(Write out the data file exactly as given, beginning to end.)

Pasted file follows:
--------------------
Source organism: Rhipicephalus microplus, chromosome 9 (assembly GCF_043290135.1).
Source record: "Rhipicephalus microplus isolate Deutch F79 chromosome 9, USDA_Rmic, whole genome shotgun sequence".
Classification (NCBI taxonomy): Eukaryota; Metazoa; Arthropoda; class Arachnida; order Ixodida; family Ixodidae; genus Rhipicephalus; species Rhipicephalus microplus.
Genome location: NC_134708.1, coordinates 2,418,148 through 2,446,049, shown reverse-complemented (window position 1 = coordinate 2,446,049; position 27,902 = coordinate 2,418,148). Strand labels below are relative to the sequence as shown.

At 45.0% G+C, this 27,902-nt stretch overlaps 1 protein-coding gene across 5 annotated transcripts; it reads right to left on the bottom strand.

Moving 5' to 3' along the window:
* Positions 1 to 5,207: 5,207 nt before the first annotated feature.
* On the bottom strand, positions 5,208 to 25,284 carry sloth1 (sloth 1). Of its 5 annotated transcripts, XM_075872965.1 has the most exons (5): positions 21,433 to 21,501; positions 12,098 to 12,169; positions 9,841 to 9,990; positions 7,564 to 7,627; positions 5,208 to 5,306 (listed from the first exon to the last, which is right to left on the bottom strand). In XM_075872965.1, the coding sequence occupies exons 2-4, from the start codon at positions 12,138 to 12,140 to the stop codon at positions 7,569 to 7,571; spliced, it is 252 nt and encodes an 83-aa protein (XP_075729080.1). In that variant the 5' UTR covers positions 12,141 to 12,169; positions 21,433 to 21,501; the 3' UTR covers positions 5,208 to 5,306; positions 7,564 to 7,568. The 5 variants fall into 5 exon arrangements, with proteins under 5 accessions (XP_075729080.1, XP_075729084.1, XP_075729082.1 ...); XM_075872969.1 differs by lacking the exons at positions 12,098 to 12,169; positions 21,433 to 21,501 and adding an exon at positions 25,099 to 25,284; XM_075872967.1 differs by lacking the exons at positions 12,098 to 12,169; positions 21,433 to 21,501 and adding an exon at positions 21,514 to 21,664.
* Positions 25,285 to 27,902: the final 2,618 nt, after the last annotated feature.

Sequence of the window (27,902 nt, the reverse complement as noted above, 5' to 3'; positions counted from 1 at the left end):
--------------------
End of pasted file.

Source organism: Rhipicephalus microplus, chromosome 9 (assembly GCF_043290135.1).
Source record: "Rhipicephalus microplus isolate Deutch F79 chromosome 9, USDA_Rmic, whole genome shotgun sequence".
Classification (NCBI taxonomy): Eukaryota; Metazoa; Arthropoda; class Arachnida; order Ixodida; family Ixodidae; genus Rhipicephalus; species Rhipicephalus microplus.
Genome location: NC_134708.1, coordinates 2,418,148 through 2,446,049, shown reverse-complemented (window position 1 = coordinate 2,446,049; position 27,902 = coordinate 2,418,148). Strand labels below are relative to the sequence as shown.

At 45.0% G+C, this 27,902-nt stretch overlaps 1 protein-coding gene across 5 annotated transcripts; it reads right to left on the bottom strand.

Moving 5' to 3' along the window:
* Positions 1 to 5,207: 5,207 nt before the first annotated feature.
* On the bottom strand, positions 5,208 to 25,284 carry sloth1 (sloth 1). Of its 5 annotated transcripts, XM_075872965.1 has the most exons (5): positions 21,433 to 21,501; positions 12,098 to 12,169; positions 9,841 to 9,990; positions 7,564 to 7,627; positions 5,208 to 5,306 (listed from the first exon to the last, which is right to left on the bottom strand). In XM_075872965.1, the coding sequence occupies exons 2-4, from the start codon at positions 12,138 to 12,140 to the stop codon at positions 7,569 to 7,571; spliced, it is 252 nt and encodes an 83-aa protein (XP_075729080.1). In that variant the 5' UTR covers positions 12,141 to 12,169; positions 21,433 to 21,501; the 3' UTR covers positions 5,208 to 5,306; positions 7,564 to 7,568. The 5 variants fall into 5 exon arrangements, with proteins under 5 accessions (XP_075729080.1, XP_075729084.1, XP_075729082.1 ...); XM_075872969.1 differs by lacking the exons at positions 12,098 to 12,169; positions 21,433 to 21,501 and adding an exon at positions 25,099 to 25,284; XM_075872967.1 differs by lacking the exons at positions 12,098 to 12,169; positions 21,433 to 21,501 and adding an exon at positions 21,514 to 21,664.
* Positions 25,285 to 27,902: the final 2,618 nt, after the last annotated feature.

Sequence of the window (27,902 nt, the reverse complement as noted above, 5' to 3'; positions counted from 1 at the left end):